Dry Eye Treatments at home- How to unclog Meibomian Glands
You have been told you have meibomian gland dysfunction. If you have Blepharitis, most likely you also have clogged meibomian glands.
Have your eye doctor teach you how to unclog your meibomian glands at home.
There are expensive equipment that apply heat to melt the clogging, but your glands will clog again. Use hot compress daily to keep them open.
The meibomian glands live in the upper and lower eyelids. There are approximately 15 - 20 glands per lid. The gland openings lie on the edge of the eyelid just inside the eyelash line. The body of the gland is inside the tarsal plate, which is a very thin piece of cartilage that gives the eyelid its defined shape. When your doctor everts your lid (flips it inside out) he is flipping over the tarsal plate. Although most diagrams of meibomian glands show a hollow tubular structure that looks like a permanently open space, a meibomian gland is more of a potential space. If the gland is empty of meibomian oils, it collapses in on itself. In fact even when the gland is "full" only a very thin film of oils may actually separate the cells lining the walls of the meibomian gland. Meibomian oils are not squirted onto the surface of the eye. They seep out slowly under the gentle pumping action of eyelid blinking, combined with continuous oil production which pushes oils out onto the eye lid margin when the gland's potential space is fully expanded. When the eyelid margin becomes inflamed, this inflammation can "cap off" the meibomian gland orifices. There are numerous causes of eyelid margin inflammation that will not be discussed here. If the glands continue to vigorously produce oils, the oils erupt through the sides of the glands and coalesce into a mass commonly referred to as a stye. However in many patients, obstruction of normal oil seepage causes the meibomian gland to decrease production and the oils retained in the gland become thick and degraded. In the past 2 - 4 years, eye care providers have become more widely aware of the connection between meibomian gland dysfunction and ocular surface symptoms. One simple office test is to lightly press on the glands while the patient is seated at the slit lamp. The examiner is looking for the quantity and quality of oils, how many glands express, how hard s/he has to push to make this happen, and how readily the oils disperse into the tear film. Meibomian oils are quite easy to see at the slit lamp but essentially impossible to see with the naked eye except through elaborate magnification methods.It is not necessary for 100% of the meibomian glands to function for adequate oils to be secreted into the tear film. Many asymptomatic patients have far fewer than 100% of the glands producing oils at any given time. Lower lid meibomian glands seem to "take a hit" sooner that upper lid glands, so it is important for your doctor to express both upper and lower lids to give your glands an overall function score. Patients with about 80% of their upper lid glands functioning well may have no symptoms even if the lower lid glands are producing almost nothing. Eye care providers sometimes prescribe meibomian gland self-expression or patients take it upon themselves to "clear out" their glands periodically. Generally the process is to apply heat to liquefy the oils, followed by eyelash cleaning (or sometimes the reverse order) and then gland expression.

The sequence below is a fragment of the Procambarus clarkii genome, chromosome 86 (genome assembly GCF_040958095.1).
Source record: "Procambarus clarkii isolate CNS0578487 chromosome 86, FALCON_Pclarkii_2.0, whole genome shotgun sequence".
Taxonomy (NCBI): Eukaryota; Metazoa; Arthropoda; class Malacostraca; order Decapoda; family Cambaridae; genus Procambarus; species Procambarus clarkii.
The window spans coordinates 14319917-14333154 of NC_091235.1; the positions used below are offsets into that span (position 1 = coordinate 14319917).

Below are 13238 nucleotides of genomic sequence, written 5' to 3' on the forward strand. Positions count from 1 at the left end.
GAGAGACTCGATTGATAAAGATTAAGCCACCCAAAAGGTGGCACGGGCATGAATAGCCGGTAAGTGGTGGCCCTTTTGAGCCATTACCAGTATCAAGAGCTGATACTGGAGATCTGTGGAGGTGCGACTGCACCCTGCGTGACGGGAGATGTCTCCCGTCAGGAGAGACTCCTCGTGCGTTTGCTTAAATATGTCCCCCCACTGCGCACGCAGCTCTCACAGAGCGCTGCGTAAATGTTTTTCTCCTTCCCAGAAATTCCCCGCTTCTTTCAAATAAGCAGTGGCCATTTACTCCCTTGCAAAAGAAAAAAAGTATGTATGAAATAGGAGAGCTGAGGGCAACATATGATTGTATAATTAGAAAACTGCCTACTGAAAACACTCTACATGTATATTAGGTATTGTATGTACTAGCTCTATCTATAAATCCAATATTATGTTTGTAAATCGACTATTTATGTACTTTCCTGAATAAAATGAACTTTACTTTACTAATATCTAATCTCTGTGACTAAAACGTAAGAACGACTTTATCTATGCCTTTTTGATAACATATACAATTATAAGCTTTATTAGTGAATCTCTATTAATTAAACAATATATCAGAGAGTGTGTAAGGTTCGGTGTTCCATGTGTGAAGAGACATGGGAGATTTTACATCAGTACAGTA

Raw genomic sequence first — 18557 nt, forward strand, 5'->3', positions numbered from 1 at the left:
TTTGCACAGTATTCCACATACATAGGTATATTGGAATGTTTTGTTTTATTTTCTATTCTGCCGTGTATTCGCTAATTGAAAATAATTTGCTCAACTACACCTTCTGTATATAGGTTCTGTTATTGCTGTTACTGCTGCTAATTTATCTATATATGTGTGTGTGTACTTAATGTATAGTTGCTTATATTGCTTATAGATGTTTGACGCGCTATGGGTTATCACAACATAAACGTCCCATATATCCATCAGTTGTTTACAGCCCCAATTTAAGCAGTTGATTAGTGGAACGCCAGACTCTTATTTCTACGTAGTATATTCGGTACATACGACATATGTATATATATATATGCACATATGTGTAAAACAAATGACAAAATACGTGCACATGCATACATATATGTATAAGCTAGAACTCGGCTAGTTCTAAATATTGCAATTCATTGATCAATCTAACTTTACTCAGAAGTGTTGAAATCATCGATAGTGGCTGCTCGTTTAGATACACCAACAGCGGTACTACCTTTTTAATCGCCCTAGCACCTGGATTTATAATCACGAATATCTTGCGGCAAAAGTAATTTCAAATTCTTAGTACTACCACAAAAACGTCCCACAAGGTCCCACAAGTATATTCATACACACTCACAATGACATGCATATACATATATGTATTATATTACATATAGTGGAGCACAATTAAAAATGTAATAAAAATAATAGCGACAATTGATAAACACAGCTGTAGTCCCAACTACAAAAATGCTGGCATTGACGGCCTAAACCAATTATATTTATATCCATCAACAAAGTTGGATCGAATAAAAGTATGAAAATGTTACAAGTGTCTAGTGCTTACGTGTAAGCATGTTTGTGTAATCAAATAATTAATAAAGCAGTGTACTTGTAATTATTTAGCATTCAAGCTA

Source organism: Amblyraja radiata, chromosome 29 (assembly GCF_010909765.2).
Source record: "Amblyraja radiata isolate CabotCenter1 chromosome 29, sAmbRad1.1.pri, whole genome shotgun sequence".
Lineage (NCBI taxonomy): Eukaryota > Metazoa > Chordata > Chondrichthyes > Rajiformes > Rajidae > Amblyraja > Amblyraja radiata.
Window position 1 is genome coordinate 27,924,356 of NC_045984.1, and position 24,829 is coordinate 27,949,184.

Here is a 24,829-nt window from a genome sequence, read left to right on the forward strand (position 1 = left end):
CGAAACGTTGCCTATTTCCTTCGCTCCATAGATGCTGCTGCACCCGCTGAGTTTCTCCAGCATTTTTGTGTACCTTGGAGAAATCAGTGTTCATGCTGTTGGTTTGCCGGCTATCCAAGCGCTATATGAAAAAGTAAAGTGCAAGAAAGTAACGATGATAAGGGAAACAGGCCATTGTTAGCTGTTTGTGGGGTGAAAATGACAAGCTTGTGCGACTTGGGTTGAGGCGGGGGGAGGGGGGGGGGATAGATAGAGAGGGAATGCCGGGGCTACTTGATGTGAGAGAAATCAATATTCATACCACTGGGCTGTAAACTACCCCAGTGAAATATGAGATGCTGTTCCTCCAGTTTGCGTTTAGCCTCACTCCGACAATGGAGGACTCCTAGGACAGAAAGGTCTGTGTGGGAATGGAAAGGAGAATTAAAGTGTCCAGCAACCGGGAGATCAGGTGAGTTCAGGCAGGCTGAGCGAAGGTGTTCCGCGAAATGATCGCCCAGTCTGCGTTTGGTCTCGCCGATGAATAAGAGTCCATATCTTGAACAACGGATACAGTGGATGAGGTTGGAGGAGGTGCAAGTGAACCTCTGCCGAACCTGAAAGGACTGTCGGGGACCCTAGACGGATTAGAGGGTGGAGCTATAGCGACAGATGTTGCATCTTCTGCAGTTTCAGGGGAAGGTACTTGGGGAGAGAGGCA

TheraLife Eye is effective in reducing inflammation and stimulates tear flow for chronic dry eye relief. Often people with chronic dry eyes also have Blepharitis. Treating chronic dry eyes reduces the inflammation, and also helps to reduce the recurrence of blepharitis. It is highly recommended that those who have Blepharitis stay on TheraLife Eye long term to increase the rate of success.
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